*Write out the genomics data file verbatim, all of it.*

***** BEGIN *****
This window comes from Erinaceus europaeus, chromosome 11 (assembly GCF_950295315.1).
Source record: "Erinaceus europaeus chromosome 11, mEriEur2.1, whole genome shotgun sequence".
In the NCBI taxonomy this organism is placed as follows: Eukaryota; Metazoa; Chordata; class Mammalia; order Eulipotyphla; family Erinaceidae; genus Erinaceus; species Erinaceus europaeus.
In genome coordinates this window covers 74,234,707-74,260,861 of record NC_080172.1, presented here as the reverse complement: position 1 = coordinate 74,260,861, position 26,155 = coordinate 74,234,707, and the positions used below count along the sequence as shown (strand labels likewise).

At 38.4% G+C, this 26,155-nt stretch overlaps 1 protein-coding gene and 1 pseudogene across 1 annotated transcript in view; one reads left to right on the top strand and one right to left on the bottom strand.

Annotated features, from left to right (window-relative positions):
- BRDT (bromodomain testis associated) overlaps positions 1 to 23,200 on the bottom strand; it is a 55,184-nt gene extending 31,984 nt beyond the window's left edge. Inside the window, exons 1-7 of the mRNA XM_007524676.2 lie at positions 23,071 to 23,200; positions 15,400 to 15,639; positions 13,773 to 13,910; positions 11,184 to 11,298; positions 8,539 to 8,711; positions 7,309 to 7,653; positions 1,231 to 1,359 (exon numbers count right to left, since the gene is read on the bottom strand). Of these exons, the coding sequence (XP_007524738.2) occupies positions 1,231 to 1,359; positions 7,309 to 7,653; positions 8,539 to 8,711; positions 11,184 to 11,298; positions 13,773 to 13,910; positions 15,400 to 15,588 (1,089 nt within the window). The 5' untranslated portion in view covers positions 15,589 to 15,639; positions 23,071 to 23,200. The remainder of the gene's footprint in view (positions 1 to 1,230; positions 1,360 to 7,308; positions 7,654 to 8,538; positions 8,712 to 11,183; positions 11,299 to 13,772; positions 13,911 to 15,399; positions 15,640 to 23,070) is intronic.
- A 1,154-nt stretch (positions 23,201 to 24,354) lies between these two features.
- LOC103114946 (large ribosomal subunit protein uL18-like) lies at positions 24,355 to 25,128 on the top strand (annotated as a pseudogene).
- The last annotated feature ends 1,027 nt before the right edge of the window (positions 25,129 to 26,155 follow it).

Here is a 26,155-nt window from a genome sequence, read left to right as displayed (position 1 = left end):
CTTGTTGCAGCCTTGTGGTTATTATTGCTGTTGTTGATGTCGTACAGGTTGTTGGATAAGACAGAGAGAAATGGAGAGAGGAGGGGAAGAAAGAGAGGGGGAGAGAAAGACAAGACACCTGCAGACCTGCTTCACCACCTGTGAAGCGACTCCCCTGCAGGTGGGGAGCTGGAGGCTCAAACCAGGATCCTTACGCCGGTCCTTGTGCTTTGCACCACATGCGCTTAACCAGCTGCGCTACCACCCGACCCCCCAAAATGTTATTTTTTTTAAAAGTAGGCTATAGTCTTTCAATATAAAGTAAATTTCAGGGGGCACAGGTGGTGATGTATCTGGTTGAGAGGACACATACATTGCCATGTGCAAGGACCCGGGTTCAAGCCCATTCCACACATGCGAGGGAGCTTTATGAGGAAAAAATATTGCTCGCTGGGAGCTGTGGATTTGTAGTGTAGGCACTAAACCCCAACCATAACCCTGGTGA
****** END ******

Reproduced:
This window comes from Erinaceus europaeus, chromosome 11 (assembly GCF_950295315.1).
Source record: "Erinaceus europaeus chromosome 11, mEriEur2.1, whole genome shotgun sequence".
In the NCBI taxonomy this organism is placed as follows: Eukaryota; Metazoa; Chordata; class Mammalia; order Eulipotyphla; family Erinaceidae; genus Erinaceus; species Erinaceus europaeus.
In genome coordinates this window covers 74,234,707-74,260,861 of record NC_080172.1, presented here as the reverse complement: position 1 = coordinate 74,260,861, position 26,155 = coordinate 74,234,707, and the positions used below count along the sequence as shown (strand labels likewise).

At 38.4% G+C, this 26,155-nt stretch overlaps 1 protein-coding gene and 1 pseudogene across 1 annotated transcript in view; one reads left to right on the top strand and one right to left on the bottom strand.

Annotated features, from left to right (window-relative positions):
- BRDT (bromodomain testis associated) overlaps positions 1 to 23,200 on the bottom strand; it is a 55,184-nt gene extending 31,984 nt beyond the window's left edge. Inside the window, exons 1-7 of the mRNA XM_007524676.2 lie at positions 23,071 to 23,200; positions 15,400 to 15,639; positions 13,773 to 13,910; positions 11,184 to 11,298; positions 8,539 to 8,711; positions 7,309 to 7,653; positions 1,231 to 1,359 (exon numbers count right to left, since the gene is read on the bottom strand). Of these exons, the coding sequence (XP_007524738.2) occupies positions 1,231 to 1,359; positions 7,309 to 7,653; positions 8,539 to 8,711; positions 11,184 to 11,298; positions 13,773 to 13,910; positions 15,400 to 15,588 (1,089 nt within the window). The 5' untranslated portion in view covers positions 15,589 to 15,639; positions 23,071 to 23,200. The remainder of the gene's footprint in view (positions 1 to 1,230; positions 1,360 to 7,308; positions 7,654 to 8,538; positions 8,712 to 11,183; positions 11,299 to 13,772; positions 13,911 to 15,399; positions 15,640 to 23,070) is intronic.
- A 1,154-nt stretch (positions 23,201 to 24,354) lies between these two features.
- LOC103114946 (large ribosomal subunit protein uL18-like) lies at positions 24,355 to 25,128 on the top strand (annotated as a pseudogene).
- The last annotated feature ends 1,027 nt before the right edge of the window (positions 25,129 to 26,155 follow it).

Here is a 26,155-nt window from a genome sequence, read left to right as displayed (position 1 = left end):
CTTGTTGCAGCCTTGTGGTTATTATTGCTGTTGTTGATGTCGTACAGGTTGTTGGATAAGACAGAGAGAAATGGAGAGAGGAGGGGAAGAAAGAGAGGGGGAGAGAAAGACAAGACACCTGCAGACCTGCTTCACCACCTGTGAAGCGACTCCCCTGCAGGTGGGGAGCTGGAGGCTCAAACCAGGATCCTTACGCCGGTCCTTGTGCTTTGCACCACATGCGCTTAACCAGCTGCGCTACCACCCGACCCCCCAAAATGTTATTTTTTTTAAAAGTAGGCTATAGTCTTTCAATATAAAGTAAATTTCAGGGGGCACAGGTGGTGATGTATCTGGTTGAGAGGACACATACATTGCCATGTGCAAGGACCCGGGTTCAAGCCCATTCCACACATGCGAGGGAGCTTTATGAGGAAAAAATATTGCTCGCTGGGAGCTGTGGATTTGTAGTGTAGGCACTAAACCCCAACCATAACCCTGGTGA